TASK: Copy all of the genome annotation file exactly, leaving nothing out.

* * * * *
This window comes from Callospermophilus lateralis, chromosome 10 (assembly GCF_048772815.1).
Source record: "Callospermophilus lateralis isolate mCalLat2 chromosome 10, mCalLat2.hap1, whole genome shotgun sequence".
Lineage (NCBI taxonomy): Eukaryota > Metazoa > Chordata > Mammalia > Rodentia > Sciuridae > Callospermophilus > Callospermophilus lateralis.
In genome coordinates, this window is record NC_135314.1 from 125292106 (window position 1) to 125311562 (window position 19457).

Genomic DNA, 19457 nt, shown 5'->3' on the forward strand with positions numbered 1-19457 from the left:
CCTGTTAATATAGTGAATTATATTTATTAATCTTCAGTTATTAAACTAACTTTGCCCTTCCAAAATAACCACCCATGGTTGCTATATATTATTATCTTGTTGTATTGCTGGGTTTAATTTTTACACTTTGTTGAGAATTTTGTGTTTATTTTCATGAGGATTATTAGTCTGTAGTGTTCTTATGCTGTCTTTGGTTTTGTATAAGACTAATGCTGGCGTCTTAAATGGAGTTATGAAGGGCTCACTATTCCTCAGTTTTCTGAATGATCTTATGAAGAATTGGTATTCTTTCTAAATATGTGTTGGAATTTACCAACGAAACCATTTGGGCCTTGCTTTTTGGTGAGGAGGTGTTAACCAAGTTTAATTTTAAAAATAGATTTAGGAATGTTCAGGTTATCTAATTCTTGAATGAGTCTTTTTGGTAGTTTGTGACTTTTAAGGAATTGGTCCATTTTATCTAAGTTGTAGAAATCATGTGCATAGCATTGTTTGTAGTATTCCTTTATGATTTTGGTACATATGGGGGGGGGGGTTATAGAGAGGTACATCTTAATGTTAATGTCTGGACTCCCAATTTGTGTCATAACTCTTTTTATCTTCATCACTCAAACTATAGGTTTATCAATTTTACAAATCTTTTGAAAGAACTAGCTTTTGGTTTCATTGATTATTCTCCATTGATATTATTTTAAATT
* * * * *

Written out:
This window comes from Callospermophilus lateralis, chromosome 10 (assembly GCF_048772815.1).
Source record: "Callospermophilus lateralis isolate mCalLat2 chromosome 10, mCalLat2.hap1, whole genome shotgun sequence".
Lineage (NCBI taxonomy): Eukaryota > Metazoa > Chordata > Mammalia > Rodentia > Sciuridae > Callospermophilus > Callospermophilus lateralis.
In genome coordinates, this window is record NC_135314.1 from 125292106 (window position 1) to 125311562 (window position 19457).

Genomic DNA, 19457 nt, shown 5'->3' on the forward strand with positions numbered 1-19457 from the left:
CCTGTTAATATAGTGAATTATATTTATTAATCTTCAGTTATTAAACTAACTTTGCCCTTCCAAAATAACCACCCATGGTTGCTATATATTATTATCTTGTTGTATTGCTGGGTTTAATTTTTACACTTTGTTGAGAATTTTGTGTTTATTTTCATGAGGATTATTAGTCTGTAGTGTTCTTATGCTGTCTTTGGTTTTGTATAAGACTAATGCTGGCGTCTTAAATGGAGTTATGAAGGGCTCACTATTCCTCAGTTTTCTGAATGATCTTATGAAGAATTGGTATTCTTTCTAAATATGTGTTGGAATTTACCAACGAAACCATTTGGGCCTTGCTTTTTGGTGAGGAGGTGTTAACCAAGTTTAATTTTAAAAATAGATTTAGGAATGTTCAGGTTATCTAATTCTTGAATGAGTCTTTTTGGTAGTTTGTGACTTTTAAGGAATTGGTCCATTTTATCTAAGTTGTAGAAATCATGTGCATAGCATTGTTTGTAGTATTCCTTTATGATTTTGGTACATATGGGGGGGGGGGTTATAGAGAGGTACATCTTAATGTTAATGTCTGGACTCCCAATTTGTGTCATAACTCTTTTTATCTTCATCACTCAAACTATAGGTTTATCAATTTTACAAATCTTTTGAAAGAACTAGCTTTTGGTTTCATTGATTATTCTCCATTGATATTATTTTAAATT